Tuesday, March 25, 2008

Wijvenweek - Body Images


Click here for more Wijvenweek posts.

Nat's post inspired me to talk about women and weight as part of Wijvenweek. Although, it should be noted that she is one of many bloggers tackling the issue of weight.

I'm always uncomfortable tackling this subject because I've never had major problems with my weight, and I fear other women's hatred because of that. I generally try to shy away from the topic after learning from experiences that bemoaning any body issues out loud could cause usually normal, happy women to hiss and roar at me.

However, contrary to some people's opinions, I am not a beanpole. I have curves, and not always in the right places. Particularly now in my thirties (and being in a job that has me sitting on my rear most of the time in front of a computer), it's not as easy as it used to be. Again, please don't read this as a complaint. It's just a fact of life.

But that's just a little background, not the main point of this post at all. I want to talk about raising girls with a healthy outlook on weight, and their bodies in general.

They're both in good shape, and I don't really worry about them yet, but I worry about the messages they're getting from everywhere else.

I worry about "America's Next Top Model" (as Nat mentioned) and the images that we have all around us of what being beautiful is supposed to look like. I worry that the focus on the problem with obesity in America is going to turn them into anorexics in order to avoid it. I worry that they will not remain as active as they are right now naturally and will obsess about their weight, food, etc. I worry about them being raised here in "LaLa Land" where there are always 10 more women in the vicinity that are skinnier, taller, and better dressed than you. (At least, that's been my experience.)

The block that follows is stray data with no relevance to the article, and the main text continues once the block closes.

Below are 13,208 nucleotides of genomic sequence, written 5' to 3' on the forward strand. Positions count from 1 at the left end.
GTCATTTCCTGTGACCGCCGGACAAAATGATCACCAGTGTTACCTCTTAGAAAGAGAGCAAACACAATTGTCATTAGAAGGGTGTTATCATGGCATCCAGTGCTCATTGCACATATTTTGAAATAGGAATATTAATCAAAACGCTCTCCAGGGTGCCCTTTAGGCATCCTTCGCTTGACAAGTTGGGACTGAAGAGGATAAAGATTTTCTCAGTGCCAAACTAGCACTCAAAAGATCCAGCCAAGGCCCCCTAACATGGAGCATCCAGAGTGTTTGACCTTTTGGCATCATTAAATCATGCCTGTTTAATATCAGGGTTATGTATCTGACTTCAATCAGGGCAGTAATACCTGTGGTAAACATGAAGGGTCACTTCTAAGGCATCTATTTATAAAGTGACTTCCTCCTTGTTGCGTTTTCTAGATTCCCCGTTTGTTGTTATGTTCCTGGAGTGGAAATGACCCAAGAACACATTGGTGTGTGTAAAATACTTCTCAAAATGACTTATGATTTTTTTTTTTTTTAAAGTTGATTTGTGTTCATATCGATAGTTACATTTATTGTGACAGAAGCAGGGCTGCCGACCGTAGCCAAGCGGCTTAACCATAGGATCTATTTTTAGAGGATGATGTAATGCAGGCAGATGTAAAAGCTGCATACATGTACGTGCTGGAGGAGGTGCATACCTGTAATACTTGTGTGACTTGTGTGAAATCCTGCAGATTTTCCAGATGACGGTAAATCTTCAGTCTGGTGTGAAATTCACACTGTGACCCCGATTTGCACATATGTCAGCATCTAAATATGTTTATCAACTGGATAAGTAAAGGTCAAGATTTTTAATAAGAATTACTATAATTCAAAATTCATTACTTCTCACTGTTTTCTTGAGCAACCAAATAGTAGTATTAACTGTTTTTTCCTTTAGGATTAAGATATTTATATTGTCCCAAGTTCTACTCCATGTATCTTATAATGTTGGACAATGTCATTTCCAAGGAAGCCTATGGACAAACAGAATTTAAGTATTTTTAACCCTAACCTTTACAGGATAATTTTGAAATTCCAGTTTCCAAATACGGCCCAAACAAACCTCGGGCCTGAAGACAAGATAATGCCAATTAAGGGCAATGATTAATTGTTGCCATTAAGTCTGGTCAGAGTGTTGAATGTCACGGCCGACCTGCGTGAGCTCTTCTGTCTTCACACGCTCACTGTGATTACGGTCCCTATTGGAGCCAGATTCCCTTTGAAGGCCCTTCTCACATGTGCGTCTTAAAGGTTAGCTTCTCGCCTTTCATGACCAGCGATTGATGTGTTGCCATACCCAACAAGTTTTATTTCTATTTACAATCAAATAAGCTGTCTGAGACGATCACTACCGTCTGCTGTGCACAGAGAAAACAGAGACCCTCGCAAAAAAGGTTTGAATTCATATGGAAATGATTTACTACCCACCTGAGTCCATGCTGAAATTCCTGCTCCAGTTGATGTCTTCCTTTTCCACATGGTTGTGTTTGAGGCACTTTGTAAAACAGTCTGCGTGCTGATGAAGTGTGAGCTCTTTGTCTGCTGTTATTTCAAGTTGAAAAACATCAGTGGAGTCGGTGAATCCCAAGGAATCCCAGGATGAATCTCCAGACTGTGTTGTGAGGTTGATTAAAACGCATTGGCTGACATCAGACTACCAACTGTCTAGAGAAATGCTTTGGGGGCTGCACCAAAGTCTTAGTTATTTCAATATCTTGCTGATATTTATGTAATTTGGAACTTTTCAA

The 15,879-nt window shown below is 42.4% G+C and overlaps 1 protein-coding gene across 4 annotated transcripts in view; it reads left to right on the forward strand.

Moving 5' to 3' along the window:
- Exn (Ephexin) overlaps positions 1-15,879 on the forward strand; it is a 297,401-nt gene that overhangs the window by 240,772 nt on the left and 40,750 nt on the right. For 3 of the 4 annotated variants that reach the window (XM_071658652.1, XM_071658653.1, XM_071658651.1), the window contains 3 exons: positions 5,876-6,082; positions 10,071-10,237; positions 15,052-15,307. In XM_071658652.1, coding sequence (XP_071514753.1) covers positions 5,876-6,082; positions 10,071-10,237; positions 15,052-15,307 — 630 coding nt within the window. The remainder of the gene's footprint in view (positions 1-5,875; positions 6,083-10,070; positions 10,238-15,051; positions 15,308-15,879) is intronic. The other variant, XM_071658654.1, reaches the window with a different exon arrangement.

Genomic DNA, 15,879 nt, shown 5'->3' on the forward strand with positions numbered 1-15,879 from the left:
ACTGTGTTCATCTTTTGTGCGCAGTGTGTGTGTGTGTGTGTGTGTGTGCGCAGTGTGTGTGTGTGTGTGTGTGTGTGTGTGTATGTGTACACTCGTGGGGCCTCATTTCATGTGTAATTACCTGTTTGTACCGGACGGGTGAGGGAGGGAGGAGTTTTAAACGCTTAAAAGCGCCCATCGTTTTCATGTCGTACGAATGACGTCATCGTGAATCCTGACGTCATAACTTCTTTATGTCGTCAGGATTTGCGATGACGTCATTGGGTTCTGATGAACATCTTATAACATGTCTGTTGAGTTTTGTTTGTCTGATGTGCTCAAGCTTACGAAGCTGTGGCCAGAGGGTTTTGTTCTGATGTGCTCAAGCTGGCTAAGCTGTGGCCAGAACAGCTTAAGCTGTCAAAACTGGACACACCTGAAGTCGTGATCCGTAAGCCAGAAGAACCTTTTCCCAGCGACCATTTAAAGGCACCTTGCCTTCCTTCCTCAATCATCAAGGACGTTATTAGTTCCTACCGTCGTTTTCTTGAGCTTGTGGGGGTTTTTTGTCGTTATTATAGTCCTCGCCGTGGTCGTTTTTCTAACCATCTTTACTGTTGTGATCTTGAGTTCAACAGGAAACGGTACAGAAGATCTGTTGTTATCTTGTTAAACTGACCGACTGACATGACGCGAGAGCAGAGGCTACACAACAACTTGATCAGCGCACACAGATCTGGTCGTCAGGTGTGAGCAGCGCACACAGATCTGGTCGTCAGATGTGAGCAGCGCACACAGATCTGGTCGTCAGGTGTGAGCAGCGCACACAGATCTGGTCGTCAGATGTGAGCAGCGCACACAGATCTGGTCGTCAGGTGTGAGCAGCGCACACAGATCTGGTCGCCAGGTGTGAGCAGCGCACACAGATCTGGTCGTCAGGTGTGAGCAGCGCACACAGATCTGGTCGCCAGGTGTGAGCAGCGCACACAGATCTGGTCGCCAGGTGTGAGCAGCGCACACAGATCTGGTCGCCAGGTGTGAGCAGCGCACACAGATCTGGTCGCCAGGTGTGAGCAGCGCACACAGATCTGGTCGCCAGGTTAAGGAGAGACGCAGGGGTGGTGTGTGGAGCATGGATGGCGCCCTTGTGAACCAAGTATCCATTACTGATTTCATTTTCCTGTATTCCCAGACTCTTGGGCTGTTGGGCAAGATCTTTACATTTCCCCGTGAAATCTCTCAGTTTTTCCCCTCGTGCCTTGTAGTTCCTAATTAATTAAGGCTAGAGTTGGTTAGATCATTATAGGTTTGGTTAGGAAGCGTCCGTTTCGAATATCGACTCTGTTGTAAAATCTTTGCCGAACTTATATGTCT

I try to keep the girls' focus on eating healthy because it's good for you, and staying away from unhealthy foods because it's bad for you, not because it'll make you fat. I also believe that trying to instill moderation is key. I don't ban all sugar or fast food because I don't want them to feel completely deprived. My own experience was that I was almost never allowed to have soda growing up. I remember my first few shopping trips as an adult, I felt like I was doing something wrong by buying the soda. Then, I embraced the freedom and became a bit of a soda-holic. I think too much deprivation can lead to over-indulgence later.

I never use food as a punishment or reward. I have no rules about having to finish dinner. We also don't have dessert every night. They're allowed to have candy and soda at parties. They are allowed to have Hansen's natural sodas at home a few nights a week. If they are still hungry after dinner, they're allowed to snack on carrots.

I don't ever try to focus on their weight. I try to concentrate on the substances that they're putting in their bodies rather than the look of their bodies themselves. I explain that too much sugar will make them too hyper, or vegetables will help them grow stronger. It's never about what will make them "fat" or keep them "skinny."

Luckily, I still don't have any worries about the amount of exercise they get. They dance, jump rope, run, etc. as much as humanly possible. Both of their schools have PE, plus they go hiking and running with my parents.

However, this is all very early in the game. They're not yet adolescents, and I worry about the peer pressure they'll encounter. I don't remember where I read this, but I do recall reading that peer pressure has been proven to be more influential during the teen years than parents. I don't necessarily worry about this by itself, but to completely dismiss peer pressure as a valid problem would be naive.

More than anything, I worry about my ability to be effective if it ever is a problem because of my lack of understanding.

I watched the Miss America pageant for years, but I always knew in my heart that I was just not one of those types of girls so it was never an aspiration. Nor was being a model. I played Barbies obsessively as a kid, but they were so unreal-looking to me that I never thought of them as role models. Mainly, they were just the "actors" in my plays that I wrote, directed, and produced :) As an actress, I was always going out on auditions where the character breakdowns included the words "off-beat looking" so I never thought of myself as beautiful, or that beauty was something I needed to protect against all odds.

I never thought of myself as anything other than average as a woman. There are times, sure, when I've felt beautiful, sexy, ugly, overweight, etc. But they were all fleeting moments that didn't hold a lot of value to them.

What was always more important to me was what was on the inside. Have you ever noticed how certain people become more or less attractive to you the more you get to know them? That was what I kept as my focus. That's what I have to keep my focus on for the girls, too, I guess.

14 comments:

abrightfuture said...